It may be happening before our eyes, given the upheaval that is going on in the culture of BigLaw. This may not be a bad thing; it would appear a consensus opinion transcending partisan lines that we have too many lawyers in the world (and I write this as a lawyer). But irrespective of whether we do have too many lawyers in the world, it would be nice to see some reforms come to legal education.
For one thing, it would be nice if we could get back to the way in which legal education was imparted: through apprenticeships. It is nice, well, and good for lawyers to learn about legal theory and philosophy, but that kind of education is not going to help you in a law firm. I don’t discount that education, and rather enjoyed receiving it, but it is clear that law schools need to focus on more practical matters, and they would serve their students better by revamping their curricula and their existence in order to allow for more hands-on learning for their students. And no, the traditional summer associate position that 2Ls strive for as a step towards an offer from a firm does not count as anything resembling hands-on learning. 2Ls are coddled into believing that the practice of law is one cocktail party, and firm outing after another. They find out that it isn’t once they become associates, and it is at that point when many of them realize that they are wholly unprepared for the practice of law.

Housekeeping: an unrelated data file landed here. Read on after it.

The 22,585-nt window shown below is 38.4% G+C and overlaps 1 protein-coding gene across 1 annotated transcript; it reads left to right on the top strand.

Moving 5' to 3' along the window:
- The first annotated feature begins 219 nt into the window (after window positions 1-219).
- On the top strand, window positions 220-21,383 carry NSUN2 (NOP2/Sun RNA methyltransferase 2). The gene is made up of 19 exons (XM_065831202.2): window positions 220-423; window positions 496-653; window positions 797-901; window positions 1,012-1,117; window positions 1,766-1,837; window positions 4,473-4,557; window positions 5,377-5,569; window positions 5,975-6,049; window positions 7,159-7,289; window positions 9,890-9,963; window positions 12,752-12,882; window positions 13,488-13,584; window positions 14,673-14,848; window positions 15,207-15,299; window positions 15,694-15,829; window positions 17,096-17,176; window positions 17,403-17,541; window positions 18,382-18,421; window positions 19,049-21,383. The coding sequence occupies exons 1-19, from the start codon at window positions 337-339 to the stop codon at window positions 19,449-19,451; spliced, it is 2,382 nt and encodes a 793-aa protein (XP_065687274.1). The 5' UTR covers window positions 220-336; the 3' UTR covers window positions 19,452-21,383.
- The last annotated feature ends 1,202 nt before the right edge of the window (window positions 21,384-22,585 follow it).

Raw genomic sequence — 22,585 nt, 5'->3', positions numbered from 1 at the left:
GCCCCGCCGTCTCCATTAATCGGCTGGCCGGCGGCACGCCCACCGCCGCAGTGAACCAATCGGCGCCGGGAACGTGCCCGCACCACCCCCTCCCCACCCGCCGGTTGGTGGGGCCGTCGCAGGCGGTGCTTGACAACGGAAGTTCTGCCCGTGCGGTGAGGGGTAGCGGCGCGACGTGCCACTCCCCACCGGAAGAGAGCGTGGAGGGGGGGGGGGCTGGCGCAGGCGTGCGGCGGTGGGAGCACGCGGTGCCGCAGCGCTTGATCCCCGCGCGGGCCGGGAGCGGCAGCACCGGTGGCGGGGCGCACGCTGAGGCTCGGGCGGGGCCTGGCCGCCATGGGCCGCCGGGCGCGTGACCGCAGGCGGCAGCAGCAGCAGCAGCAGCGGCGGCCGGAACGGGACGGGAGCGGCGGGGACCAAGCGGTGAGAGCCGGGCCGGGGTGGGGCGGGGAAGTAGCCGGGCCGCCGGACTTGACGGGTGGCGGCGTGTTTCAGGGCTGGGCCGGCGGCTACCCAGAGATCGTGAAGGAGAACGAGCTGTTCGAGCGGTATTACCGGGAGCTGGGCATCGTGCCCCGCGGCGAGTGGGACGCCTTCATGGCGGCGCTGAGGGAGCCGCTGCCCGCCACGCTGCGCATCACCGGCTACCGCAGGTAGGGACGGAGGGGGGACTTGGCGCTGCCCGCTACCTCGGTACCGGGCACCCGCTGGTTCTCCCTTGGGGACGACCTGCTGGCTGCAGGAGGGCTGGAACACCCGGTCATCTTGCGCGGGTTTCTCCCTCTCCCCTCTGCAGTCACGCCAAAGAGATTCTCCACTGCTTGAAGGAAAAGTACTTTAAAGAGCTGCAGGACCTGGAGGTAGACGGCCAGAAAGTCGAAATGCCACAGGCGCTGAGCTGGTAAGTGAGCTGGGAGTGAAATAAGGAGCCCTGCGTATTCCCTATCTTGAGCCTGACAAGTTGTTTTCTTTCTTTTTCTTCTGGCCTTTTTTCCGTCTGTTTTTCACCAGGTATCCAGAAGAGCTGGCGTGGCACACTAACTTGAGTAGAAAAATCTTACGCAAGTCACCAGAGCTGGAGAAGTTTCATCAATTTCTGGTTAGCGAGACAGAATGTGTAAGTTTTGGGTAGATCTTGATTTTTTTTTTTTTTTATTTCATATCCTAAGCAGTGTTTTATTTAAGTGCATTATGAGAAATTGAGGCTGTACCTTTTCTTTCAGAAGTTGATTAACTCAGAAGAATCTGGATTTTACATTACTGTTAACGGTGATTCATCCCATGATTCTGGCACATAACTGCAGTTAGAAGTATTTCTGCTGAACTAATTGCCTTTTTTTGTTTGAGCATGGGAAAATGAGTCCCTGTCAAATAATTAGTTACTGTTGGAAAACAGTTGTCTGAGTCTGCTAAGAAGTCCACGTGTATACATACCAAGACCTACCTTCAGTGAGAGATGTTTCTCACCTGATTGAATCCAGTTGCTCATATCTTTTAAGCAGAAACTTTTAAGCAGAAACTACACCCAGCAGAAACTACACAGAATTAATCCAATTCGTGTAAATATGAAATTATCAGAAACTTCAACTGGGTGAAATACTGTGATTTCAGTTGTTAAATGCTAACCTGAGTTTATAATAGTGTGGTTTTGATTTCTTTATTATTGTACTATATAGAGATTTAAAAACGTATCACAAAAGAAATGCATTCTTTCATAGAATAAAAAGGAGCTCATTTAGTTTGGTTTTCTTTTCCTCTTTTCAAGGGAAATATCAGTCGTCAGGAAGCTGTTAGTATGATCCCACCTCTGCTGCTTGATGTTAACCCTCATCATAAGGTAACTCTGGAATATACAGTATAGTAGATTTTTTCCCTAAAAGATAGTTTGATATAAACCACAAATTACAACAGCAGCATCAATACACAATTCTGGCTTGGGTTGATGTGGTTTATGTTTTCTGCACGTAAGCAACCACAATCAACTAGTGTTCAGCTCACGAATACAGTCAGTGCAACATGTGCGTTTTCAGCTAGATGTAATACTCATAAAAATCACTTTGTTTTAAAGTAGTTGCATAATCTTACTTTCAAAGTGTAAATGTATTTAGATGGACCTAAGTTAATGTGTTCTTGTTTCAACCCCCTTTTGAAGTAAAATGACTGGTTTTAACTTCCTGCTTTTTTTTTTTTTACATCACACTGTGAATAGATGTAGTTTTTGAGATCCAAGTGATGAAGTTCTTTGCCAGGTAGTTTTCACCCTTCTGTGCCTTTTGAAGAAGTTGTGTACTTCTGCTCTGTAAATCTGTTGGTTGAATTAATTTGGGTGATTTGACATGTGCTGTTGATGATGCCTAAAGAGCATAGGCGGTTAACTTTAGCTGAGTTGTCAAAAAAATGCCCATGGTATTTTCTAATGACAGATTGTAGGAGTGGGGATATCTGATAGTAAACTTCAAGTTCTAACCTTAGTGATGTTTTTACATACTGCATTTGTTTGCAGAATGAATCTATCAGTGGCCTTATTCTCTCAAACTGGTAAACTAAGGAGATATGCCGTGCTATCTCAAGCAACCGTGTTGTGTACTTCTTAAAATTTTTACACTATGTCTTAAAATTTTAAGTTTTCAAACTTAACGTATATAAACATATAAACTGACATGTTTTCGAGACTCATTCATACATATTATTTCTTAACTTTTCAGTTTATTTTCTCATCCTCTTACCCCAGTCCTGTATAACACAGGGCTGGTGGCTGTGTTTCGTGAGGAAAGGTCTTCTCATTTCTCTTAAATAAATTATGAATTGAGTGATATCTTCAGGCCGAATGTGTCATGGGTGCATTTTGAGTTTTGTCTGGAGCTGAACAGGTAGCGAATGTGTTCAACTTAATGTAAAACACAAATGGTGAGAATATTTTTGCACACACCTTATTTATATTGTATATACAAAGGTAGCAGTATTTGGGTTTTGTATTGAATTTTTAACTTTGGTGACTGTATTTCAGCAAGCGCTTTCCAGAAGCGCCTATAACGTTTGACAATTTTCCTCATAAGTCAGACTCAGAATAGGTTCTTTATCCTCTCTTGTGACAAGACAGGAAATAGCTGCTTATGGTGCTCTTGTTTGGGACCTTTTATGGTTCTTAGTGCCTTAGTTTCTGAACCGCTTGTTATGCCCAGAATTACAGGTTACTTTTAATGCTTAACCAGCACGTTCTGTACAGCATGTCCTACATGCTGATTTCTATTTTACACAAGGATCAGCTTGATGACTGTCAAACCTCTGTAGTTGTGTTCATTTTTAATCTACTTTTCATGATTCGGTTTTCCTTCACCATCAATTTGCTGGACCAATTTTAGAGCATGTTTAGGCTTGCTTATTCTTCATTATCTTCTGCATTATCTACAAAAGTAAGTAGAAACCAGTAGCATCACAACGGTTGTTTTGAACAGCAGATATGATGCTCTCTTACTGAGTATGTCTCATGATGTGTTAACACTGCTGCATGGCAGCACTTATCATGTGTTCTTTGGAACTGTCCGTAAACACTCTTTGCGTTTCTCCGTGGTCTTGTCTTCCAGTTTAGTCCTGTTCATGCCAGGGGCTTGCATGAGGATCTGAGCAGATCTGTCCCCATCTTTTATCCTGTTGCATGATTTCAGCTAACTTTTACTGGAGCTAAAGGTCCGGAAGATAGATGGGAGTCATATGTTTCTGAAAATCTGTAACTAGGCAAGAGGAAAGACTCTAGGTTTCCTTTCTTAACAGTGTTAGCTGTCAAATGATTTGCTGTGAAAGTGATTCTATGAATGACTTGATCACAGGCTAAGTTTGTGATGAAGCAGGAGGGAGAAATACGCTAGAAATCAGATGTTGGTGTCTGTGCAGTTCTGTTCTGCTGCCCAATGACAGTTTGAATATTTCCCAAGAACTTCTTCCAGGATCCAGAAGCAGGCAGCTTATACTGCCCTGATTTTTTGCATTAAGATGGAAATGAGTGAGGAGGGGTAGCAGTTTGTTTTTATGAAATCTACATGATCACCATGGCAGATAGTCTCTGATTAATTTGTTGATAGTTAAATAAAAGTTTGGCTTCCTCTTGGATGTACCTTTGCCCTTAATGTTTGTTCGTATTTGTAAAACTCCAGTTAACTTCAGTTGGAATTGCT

For another thing–and I have been on this horse for quite a while–law schools would be well-served by instituting mandatory interview programs for their applicants. To the best of my knowledge, the University of Chicago Law School is one of the few schools–and perhaps the only ABA-accredited one–that requires interviews of its applicants. This is a mistake; there is so much that gets missed about a candidate if a law school only considers that candidate’s undergraduate GPA and LSAT score. Additionally–and it is time to be frank about this–there are certain people whose character and personality makes clear that they would be poisonous additions in a law school, a law firm, a public-interest legal practice, a judge’s clerkship roster, an in-house counsel’s division, you name it. Rigorous interviews might persuade some of these people that they ought not to practice law. At the very least, it might prevent some of them from getting admitted into law school.
I don’t know if the changes that we appear to be seeing take place in the world of BigLaw are permanent. Things may revert to the status quo ante once the economy is at full-steam once again. But as things stand, it does appear as though the legal culture is undergoing a fundamental transformation. If that transformation is permanent, there should be no reason whatsoever why law schools should be immune from the present and coming changes.